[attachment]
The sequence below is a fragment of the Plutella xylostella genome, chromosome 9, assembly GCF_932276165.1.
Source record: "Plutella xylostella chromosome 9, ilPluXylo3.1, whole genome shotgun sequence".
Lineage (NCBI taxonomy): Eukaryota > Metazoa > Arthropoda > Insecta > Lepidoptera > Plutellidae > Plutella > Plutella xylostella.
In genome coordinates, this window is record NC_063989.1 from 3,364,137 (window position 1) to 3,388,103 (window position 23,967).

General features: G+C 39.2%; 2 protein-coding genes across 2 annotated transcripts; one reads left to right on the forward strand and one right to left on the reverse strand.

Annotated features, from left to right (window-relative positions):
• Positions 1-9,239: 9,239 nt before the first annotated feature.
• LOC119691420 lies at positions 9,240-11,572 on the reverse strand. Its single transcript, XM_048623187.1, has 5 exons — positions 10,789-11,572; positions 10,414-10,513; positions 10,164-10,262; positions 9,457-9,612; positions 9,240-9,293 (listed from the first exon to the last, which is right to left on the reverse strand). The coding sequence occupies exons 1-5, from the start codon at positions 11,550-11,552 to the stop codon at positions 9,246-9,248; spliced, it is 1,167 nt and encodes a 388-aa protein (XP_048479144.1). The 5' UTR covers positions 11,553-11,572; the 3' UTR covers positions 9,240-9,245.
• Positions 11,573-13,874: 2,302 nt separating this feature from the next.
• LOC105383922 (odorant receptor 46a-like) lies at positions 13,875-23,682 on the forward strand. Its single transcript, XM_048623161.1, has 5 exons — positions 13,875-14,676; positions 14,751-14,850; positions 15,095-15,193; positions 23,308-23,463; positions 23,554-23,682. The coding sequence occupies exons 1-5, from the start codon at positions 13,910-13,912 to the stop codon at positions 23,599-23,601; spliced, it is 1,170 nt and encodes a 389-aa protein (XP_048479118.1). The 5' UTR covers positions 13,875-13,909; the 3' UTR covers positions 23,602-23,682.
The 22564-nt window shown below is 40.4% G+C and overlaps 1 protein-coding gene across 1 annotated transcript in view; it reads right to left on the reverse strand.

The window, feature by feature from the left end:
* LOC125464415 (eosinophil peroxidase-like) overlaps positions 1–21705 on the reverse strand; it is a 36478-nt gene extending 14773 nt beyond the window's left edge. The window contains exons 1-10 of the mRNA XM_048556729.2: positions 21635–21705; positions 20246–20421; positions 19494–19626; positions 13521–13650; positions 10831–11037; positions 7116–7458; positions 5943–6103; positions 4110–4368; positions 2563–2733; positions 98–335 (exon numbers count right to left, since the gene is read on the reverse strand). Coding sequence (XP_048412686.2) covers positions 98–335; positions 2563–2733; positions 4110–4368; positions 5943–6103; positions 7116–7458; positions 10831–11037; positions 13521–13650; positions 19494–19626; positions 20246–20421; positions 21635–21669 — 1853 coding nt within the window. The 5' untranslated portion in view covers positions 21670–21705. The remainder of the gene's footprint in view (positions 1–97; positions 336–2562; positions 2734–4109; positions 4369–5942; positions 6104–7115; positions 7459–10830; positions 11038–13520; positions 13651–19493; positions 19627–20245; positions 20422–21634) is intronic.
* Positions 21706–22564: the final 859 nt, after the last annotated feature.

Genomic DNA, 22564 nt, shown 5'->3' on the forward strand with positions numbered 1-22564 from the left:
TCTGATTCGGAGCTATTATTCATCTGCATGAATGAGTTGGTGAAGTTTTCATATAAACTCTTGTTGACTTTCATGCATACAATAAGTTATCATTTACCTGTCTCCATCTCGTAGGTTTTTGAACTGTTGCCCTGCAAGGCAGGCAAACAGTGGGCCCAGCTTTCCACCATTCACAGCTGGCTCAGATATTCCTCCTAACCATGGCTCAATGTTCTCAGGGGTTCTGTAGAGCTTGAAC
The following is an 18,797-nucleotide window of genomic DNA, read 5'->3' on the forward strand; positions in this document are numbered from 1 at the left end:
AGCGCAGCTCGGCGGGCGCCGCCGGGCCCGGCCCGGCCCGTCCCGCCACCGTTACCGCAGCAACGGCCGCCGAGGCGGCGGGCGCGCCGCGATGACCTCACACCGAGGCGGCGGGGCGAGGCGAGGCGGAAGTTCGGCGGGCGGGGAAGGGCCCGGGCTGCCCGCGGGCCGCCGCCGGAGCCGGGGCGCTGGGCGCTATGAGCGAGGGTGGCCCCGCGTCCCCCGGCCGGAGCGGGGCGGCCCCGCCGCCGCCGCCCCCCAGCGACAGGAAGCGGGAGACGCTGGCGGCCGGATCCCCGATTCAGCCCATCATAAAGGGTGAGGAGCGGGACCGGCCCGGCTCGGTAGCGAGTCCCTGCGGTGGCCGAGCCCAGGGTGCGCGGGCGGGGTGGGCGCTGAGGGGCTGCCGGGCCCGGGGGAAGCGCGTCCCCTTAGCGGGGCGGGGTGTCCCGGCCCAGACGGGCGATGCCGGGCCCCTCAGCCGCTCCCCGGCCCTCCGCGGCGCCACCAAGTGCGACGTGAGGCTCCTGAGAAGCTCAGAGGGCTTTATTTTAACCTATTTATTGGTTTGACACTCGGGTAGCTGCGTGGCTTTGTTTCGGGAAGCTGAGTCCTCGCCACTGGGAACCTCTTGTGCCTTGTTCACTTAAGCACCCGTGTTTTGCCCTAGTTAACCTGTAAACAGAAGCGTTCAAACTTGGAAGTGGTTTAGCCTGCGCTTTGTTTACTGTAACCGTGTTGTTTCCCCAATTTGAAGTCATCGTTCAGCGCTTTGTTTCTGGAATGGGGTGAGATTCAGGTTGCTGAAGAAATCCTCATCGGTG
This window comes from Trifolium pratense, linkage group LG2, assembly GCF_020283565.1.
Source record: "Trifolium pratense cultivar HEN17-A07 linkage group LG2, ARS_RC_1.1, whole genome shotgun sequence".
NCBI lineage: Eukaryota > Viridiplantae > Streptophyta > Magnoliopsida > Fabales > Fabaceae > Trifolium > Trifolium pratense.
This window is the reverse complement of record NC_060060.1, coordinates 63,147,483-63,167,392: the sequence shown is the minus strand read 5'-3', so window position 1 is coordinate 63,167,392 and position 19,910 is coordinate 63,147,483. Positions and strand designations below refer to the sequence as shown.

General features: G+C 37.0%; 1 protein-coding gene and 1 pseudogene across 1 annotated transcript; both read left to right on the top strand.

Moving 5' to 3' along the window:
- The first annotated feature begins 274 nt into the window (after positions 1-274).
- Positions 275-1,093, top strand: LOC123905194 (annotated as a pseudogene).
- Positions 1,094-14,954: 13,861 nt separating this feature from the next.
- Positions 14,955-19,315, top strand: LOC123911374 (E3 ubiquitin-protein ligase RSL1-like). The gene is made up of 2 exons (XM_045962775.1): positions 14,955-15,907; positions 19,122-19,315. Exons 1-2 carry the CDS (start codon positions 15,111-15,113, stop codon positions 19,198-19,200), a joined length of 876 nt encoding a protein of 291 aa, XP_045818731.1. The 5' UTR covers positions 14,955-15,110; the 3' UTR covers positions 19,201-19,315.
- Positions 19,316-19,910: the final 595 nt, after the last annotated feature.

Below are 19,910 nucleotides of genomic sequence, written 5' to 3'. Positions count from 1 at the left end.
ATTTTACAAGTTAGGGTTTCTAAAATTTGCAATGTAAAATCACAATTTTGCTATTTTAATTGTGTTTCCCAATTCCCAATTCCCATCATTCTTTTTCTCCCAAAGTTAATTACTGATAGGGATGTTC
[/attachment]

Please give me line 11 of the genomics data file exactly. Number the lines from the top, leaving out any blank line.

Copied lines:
The 22564-nt window shown below is 40.4% G+C and overlaps 1 protein-coding gene across 1 annotated transcript in view; it reads right to left on the reverse strand.